Castells (1998), writing on globalisation, draws attention to widening inequalities and polarisation, the latter being
a specific process of inequality that occurs when both the top and the bottom of the scale of income and wealth distribution grow faster than the middle, thus shrinking the middle, and sharpening social differences between two extreme segments of the population. (p. 69)
And, as Rizvi & Lingard (2000) state:
There is an emergent binary divide between those who are able to enjoy the new cultural goods and services exchanged in the global economy and structuring of work induced by new communication technologies and fast footloose nomadic capital ... Against this backdrop the divide between the global rich and the regional and local poor has never been so great. (p. 420)
Further, as Sen (1983, 2002a) indicates, the market, based as it is on exchange mechanisms, cannot be relied upon, ever, to provide and distribute scarce (and not so scarce) resources. He argues that the issue of distribution of economic gains and losses from globalisation, and the sharing of potential gains from globalisation between rich and poor countries and among different groups within countries, needs serious reassessment. This is especially the case when it comes to education.
Yet, in spite of the different views regarding the current education reforms, the reality is that many governments have found themselves implementing market policies in their education systems as a response to forces of globalisation (Whitty et al, 1998). This governments do, even when the key players in government recognise that there is no chance, whatsoever, that their policies for education will result in greater equal opportunity or equality in provision. We are aware that there are powerful influences, structural, procedural and personal, exerting pressures on nationally defined agendas and concerns for curriculum, institutional development and administration. As Altbach (2002a) notes:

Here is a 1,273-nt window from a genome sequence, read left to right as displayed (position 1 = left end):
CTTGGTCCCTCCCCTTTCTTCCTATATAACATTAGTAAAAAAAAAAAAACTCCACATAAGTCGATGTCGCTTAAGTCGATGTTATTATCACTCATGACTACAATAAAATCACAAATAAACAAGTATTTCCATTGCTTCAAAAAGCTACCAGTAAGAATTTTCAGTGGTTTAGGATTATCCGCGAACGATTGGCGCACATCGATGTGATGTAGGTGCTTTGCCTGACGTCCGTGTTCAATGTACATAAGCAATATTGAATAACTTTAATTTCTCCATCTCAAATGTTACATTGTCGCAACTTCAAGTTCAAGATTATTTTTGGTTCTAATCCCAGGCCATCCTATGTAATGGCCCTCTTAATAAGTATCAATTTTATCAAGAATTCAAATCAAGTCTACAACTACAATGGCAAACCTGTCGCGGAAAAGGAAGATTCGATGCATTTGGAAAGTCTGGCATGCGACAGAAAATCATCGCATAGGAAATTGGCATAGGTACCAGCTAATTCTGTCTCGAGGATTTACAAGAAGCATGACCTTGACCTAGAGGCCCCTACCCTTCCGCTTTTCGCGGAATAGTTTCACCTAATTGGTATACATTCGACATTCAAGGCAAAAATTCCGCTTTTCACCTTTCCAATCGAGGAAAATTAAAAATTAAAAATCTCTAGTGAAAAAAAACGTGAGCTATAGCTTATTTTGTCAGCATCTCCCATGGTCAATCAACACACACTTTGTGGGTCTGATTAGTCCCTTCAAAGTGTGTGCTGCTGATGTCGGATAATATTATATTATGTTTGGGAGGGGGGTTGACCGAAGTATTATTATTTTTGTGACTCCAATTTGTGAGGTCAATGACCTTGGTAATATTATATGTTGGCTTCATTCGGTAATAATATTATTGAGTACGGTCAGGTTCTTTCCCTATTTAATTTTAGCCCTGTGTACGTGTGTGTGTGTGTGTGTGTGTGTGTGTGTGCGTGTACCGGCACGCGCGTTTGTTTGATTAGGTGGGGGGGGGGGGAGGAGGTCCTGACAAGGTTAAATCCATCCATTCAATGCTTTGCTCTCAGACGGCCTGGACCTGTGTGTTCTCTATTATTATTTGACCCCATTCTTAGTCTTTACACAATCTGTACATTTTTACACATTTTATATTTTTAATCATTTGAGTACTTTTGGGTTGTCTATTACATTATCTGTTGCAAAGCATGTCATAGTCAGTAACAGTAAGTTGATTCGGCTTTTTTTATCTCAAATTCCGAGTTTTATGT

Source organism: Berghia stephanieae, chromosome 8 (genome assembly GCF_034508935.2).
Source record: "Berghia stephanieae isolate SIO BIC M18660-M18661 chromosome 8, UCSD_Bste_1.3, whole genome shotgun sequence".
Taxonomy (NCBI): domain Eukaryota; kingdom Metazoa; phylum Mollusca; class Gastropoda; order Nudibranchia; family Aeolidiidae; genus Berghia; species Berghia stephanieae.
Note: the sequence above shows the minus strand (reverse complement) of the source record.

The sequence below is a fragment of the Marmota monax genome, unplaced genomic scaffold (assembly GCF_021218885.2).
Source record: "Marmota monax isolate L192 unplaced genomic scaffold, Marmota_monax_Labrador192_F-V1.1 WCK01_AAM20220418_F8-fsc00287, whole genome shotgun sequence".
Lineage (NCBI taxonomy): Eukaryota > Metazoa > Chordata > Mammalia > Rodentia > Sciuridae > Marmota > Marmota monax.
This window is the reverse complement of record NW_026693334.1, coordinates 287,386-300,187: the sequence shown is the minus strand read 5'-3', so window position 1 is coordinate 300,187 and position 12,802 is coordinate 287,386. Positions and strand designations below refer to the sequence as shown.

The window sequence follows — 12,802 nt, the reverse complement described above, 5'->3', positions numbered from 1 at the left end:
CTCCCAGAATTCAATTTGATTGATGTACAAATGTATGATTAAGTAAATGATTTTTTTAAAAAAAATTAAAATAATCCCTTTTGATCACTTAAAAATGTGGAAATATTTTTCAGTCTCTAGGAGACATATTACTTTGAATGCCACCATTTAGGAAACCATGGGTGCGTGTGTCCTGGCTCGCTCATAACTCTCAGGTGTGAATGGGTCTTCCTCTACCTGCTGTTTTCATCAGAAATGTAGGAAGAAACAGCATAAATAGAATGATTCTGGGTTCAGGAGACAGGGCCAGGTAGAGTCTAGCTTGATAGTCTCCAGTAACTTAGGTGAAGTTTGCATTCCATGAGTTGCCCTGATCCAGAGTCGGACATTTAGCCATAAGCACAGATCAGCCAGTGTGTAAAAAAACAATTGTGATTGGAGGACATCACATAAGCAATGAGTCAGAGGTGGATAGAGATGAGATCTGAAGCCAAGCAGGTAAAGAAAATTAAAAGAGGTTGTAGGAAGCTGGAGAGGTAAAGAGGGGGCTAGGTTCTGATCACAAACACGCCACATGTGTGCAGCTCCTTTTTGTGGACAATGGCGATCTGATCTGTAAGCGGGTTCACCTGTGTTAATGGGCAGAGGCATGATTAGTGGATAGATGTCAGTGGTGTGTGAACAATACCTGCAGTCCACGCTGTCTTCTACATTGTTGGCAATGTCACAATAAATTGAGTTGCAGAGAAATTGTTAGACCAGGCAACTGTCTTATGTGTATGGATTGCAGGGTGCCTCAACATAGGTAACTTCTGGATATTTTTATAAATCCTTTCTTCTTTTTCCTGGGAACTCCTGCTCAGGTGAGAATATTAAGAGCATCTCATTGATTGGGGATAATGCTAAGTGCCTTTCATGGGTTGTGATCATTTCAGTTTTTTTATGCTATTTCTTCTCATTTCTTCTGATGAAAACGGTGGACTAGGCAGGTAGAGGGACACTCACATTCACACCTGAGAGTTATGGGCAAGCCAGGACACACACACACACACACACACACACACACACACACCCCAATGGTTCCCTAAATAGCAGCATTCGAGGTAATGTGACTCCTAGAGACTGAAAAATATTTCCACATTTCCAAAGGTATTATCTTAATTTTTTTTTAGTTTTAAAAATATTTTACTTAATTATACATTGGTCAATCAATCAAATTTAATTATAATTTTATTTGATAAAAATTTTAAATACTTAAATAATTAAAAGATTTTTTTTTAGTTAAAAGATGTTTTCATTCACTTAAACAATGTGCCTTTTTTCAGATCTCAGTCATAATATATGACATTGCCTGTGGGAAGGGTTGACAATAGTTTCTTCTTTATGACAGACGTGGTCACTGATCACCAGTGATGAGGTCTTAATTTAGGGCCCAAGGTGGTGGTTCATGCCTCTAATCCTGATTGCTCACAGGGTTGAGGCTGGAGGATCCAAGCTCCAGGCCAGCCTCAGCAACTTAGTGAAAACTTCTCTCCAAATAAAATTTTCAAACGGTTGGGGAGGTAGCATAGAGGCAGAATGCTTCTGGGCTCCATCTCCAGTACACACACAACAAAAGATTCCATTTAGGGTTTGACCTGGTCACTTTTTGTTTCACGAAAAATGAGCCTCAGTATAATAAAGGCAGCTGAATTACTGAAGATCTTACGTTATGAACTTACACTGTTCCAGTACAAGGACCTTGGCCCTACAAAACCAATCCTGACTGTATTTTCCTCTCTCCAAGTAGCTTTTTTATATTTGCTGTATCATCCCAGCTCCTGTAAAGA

A revolution is taking place in education. Education is increasingly becoming an internationally traded commodity. No longer is it seen primarily as a set of skills, attitudes and values required for citizenship and effective participation in modern society. Rather, it is increasingly seen as a commodity to be purchased by a consumer in order to build a ‘skill set’ to be used in the market place or a product to be bought and sold by multinational corporations, academic institutions that have transmogrified themselves into businesses, and other providers. (p. 2)
Of course, there are some countries which, sometimes, do manage to implement education policies to the benefit of their populations. Frequently, we suggest, these are the countries already in the lead when it comes to global education developments - in ICT, entrepreneurship, skills and training. King & McGrath (2002) help us to understand this: